By Clay Waters ~
The New York Times’ obsession with concealed-carry laws on campus in Texas continued, with reporter Dave Philipps, fresh off his celebration of a sex-toy anti-gun rally at the University of Texas in liberal Austin, conducted sober interviews with four people at UT to see how they felt about guns, for Sunday’s edition. Three of the four hated the idea, and their reasoning was pretty ridiculous, like the professor who claimed, “She is also worried that the presence of guns might impinge free speech by making some students too fearful to speak their minds in class. Some professors have resigned rather than teach in the environment.”
The Times treated the concealed-carry issue, widely supported in Texas, as the scandal of the century, with a full-page and big headline over the interviews, ginning up problems where so far none exists: “Grappling With Guns on Campus – Voices From The University of Texas On Concealed Weapons.”
Apparently only liberal Austin, Texas, home of the state’s flagship public institution, has a problem with concealed carry, as the Times hasn’t run any stories about controversies at, say, Texas A&M. But somehow the hysterical concerns of liberals at UT become a microcosm of the debate statewide.
As classes began here at the University of Texas this past week amid a new law allowing concealed handguns on college campuses in the state, an accounting student quietly strapped on a pistol and headed to class.
A pre-med sophomore joined a raucous protest against the law.
A professor who had sued to stop the law resigned herself to teaching with handguns in the classroom.
And the college president sought out ways to safeguard the campus culture that he cherished while accommodating a law that he did not.
While the right to carry a gun is fiercely protected by Second Amendment advocates across the country, administrators at universities in Texas, both public and private, have expressed reservations about the so-called campus-carry law. Nowhere has the debate been as intense as it has been here in Austin, a liberal outpost in a conservative state.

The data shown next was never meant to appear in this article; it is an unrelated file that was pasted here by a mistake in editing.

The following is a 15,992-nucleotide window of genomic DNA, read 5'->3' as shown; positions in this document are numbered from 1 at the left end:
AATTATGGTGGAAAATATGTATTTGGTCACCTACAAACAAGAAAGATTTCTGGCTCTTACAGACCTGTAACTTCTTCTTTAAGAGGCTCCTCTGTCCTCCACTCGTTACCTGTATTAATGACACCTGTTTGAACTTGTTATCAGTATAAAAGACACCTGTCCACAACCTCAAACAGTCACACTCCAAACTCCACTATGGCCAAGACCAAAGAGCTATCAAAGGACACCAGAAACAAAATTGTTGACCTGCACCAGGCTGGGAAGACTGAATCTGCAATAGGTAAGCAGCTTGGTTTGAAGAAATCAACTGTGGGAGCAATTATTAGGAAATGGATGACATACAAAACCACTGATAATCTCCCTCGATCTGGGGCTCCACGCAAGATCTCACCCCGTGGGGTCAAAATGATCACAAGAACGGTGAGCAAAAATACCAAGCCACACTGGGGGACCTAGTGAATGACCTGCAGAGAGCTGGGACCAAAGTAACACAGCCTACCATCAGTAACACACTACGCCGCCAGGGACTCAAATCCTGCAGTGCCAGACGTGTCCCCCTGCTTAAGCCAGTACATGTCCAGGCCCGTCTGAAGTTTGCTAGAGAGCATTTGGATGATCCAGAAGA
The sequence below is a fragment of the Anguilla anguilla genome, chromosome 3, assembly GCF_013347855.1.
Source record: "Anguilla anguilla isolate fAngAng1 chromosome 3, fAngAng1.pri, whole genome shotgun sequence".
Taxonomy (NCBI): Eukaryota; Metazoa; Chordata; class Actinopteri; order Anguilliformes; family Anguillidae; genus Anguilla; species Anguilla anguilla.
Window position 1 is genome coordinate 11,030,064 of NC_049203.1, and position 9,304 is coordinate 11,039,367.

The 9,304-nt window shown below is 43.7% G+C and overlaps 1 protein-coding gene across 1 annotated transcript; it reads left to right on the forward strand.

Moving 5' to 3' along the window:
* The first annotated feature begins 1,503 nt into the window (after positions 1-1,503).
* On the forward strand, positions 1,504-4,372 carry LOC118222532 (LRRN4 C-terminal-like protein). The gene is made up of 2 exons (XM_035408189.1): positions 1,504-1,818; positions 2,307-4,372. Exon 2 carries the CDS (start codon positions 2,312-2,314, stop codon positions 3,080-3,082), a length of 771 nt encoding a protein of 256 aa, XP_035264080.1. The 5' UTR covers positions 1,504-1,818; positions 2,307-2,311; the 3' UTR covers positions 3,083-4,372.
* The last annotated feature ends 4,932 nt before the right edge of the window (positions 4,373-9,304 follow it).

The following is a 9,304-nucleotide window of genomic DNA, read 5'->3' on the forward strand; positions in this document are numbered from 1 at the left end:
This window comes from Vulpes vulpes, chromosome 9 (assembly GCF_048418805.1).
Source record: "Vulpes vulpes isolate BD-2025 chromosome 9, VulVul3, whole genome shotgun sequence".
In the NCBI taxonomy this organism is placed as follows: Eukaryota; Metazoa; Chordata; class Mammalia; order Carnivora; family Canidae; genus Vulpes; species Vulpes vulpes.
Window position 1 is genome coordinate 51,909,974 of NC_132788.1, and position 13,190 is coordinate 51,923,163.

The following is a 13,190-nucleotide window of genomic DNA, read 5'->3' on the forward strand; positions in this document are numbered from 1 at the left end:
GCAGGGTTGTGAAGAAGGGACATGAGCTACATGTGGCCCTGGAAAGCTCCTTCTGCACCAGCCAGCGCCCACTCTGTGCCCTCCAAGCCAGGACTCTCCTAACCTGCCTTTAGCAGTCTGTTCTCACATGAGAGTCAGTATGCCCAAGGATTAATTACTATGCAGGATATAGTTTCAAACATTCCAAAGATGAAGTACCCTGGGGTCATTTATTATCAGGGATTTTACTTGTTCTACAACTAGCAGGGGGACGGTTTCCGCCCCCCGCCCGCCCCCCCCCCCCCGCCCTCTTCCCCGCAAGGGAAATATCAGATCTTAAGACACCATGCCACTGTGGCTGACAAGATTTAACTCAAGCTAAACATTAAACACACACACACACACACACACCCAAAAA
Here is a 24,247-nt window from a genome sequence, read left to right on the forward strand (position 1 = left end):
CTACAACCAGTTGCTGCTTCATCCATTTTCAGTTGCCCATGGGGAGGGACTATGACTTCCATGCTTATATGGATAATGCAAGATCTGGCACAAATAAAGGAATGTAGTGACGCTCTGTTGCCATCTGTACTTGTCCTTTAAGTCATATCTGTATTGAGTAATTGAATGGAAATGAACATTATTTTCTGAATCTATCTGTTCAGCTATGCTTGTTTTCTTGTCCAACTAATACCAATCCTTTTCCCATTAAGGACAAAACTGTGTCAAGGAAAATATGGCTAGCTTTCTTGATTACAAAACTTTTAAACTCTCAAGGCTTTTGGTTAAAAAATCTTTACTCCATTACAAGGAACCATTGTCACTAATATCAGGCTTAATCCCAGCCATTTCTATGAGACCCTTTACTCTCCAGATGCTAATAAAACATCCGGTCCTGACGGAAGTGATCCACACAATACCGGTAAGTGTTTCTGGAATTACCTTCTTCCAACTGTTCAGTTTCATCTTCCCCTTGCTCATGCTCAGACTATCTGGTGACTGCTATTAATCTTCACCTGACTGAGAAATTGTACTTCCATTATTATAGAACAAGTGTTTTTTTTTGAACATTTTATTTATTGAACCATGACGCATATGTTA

The law, passed last year by the Republican-controlled Legislature, went into effect Aug. 1 and has turned this campus of 50,000 into a microcosm of the national debate over how to balance the constitutional right to bear arms with the costs that guns often impose.
How does a blue enclave in a red state become a “microcosm of the national debate”?
Those on campus are at the heart of a struggle to decide how to expand rights without stepping on others and what, if any, places should be exempt. Many professors and students worry that guns in classrooms will frighten people and discourage free expression, which is the bedrock of academia.
The few students licensed to carry handguns and their many supporters beyond campus counter that self-defense and the right of individuals to bear arms must not be restricted.
The question now is how do those abstract ideas play out — for students trying to get through organic chemistry or meet a professor after class, professors who want to introduce critical thinking and intellectual exploration without fear, and administrators walking a tightrope with the Legislature. Here are the thoughts of four members of this campus.
Philipps began with Huyler Marsh, a competitive shooter, studying for a master’s degree in accounting. Then came the first mention of the Charles Whitman shootings at the University of Texas a half century ago: